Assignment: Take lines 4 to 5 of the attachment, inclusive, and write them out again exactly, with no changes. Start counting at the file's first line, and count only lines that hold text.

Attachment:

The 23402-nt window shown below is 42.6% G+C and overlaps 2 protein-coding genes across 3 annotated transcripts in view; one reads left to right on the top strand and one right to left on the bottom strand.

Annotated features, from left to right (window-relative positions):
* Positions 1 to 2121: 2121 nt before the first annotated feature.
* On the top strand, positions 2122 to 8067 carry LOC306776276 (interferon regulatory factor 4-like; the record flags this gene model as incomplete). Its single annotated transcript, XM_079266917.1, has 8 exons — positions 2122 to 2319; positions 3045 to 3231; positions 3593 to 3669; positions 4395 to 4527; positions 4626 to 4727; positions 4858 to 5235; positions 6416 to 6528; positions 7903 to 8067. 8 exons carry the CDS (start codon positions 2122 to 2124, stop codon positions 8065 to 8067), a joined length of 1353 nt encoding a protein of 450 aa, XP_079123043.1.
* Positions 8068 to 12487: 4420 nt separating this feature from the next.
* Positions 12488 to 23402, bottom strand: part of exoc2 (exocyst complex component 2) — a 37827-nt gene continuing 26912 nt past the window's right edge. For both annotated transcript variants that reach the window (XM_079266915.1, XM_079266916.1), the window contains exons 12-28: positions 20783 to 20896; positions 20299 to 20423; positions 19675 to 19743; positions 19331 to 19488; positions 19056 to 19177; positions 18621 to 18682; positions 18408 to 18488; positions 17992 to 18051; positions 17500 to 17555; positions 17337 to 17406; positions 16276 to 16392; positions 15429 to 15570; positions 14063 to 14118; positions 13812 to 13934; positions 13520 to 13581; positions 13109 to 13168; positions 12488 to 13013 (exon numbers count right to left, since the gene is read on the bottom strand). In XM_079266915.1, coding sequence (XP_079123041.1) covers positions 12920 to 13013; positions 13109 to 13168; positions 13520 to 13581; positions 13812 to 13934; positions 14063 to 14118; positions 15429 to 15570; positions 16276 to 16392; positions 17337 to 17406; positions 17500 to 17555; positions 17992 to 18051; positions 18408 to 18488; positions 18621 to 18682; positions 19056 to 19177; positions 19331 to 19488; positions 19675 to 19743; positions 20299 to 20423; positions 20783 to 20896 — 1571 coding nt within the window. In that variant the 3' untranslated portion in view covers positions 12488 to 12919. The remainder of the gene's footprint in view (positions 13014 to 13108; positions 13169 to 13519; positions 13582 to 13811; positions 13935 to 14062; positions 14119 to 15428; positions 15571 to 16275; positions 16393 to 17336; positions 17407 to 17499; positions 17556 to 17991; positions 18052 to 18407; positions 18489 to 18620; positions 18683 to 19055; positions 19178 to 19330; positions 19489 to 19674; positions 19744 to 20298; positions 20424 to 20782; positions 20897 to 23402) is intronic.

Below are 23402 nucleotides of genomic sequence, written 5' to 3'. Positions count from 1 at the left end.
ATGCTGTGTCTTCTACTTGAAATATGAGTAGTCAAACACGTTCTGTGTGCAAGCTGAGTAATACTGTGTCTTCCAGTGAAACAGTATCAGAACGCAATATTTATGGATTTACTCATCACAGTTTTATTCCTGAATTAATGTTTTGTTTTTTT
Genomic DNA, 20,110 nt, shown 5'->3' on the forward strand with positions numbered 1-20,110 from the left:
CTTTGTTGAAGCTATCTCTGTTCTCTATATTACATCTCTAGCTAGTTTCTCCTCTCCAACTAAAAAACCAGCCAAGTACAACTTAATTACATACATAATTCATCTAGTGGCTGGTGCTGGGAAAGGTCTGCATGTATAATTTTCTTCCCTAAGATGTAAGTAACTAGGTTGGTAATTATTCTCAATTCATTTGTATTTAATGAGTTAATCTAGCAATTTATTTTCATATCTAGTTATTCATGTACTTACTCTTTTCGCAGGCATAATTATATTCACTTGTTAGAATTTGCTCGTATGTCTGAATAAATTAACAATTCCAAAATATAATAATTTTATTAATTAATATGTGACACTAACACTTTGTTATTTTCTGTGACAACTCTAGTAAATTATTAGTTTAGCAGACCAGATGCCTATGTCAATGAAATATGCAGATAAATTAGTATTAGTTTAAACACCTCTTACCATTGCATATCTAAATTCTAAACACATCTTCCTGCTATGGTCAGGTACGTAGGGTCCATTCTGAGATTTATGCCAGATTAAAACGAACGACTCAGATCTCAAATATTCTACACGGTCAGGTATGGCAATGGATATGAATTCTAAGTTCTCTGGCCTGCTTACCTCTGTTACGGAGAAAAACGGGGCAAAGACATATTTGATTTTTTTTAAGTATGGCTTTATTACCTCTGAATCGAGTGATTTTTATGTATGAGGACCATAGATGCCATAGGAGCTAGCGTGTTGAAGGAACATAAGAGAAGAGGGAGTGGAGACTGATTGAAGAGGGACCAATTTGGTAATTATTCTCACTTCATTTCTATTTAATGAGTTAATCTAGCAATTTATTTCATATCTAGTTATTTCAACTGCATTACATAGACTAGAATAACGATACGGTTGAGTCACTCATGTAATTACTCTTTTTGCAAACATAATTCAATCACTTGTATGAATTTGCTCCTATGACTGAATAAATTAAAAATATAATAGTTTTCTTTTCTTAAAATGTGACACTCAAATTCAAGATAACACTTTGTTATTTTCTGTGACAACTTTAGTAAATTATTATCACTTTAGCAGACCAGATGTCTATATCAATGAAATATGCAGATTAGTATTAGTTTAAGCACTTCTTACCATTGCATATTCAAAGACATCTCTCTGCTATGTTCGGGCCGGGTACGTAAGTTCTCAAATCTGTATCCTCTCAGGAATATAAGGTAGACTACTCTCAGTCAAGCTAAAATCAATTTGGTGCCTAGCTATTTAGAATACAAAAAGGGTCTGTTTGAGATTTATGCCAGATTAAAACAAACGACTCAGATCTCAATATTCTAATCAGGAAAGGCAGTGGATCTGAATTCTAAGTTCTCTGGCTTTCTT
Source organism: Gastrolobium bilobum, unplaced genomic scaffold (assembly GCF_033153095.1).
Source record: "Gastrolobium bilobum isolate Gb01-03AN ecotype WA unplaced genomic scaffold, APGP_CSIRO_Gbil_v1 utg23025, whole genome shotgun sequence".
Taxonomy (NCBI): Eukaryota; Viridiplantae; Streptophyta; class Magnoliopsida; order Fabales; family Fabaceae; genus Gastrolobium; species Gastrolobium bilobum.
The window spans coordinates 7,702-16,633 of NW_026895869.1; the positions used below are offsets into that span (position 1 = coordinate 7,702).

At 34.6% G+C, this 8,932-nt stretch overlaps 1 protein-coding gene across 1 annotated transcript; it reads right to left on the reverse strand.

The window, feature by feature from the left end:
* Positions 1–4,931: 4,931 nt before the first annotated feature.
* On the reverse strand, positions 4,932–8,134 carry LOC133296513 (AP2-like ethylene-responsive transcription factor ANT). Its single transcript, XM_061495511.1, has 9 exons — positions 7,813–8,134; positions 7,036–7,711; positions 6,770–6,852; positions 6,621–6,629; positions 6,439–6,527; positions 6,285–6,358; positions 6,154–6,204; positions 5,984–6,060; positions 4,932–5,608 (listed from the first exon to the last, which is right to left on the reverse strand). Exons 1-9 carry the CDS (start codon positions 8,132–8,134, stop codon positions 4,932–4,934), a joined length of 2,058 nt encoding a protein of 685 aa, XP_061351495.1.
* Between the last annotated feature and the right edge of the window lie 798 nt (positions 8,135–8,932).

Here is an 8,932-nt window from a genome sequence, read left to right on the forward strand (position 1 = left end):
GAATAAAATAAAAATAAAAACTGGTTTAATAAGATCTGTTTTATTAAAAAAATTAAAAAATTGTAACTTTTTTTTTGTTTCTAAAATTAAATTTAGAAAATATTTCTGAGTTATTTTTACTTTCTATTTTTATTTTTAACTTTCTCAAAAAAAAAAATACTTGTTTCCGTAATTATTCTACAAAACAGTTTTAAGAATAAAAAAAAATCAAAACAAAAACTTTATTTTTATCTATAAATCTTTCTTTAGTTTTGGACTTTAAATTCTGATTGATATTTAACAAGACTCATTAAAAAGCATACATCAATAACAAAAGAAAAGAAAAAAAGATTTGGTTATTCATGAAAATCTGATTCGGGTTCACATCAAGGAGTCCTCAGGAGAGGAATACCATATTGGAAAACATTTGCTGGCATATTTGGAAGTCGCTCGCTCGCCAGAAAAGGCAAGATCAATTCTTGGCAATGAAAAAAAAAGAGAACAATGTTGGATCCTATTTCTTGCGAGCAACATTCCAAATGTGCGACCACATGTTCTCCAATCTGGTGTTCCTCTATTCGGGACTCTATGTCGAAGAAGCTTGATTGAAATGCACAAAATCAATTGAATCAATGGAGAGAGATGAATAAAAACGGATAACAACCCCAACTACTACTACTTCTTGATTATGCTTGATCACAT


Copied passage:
* On the top strand, positions 2122 to 8067 carry LOC306776276 (interferon regulatory factor 4-like; the record flags this gene model as incomplete). Its single annotated transcript, XM_079266917.1, has 8 exons — positions 2122 to 2319; positions 3045 to 3231; positions 3593 to 3669; positions 4395 to 4527; positions 4626 to 4727; positions 4858 to 5235; positions 6416 to 6528; positions 7903 to 8067. 8 exons carry the CDS (start codon positions 2122 to 2124, stop codon positions 8065 to 8067), a joined length of 1353 nt encoding a protein of 450 aa, XP_079123043.1.
* Positions 8068 to 12487: 4420 nt separating this feature from the next.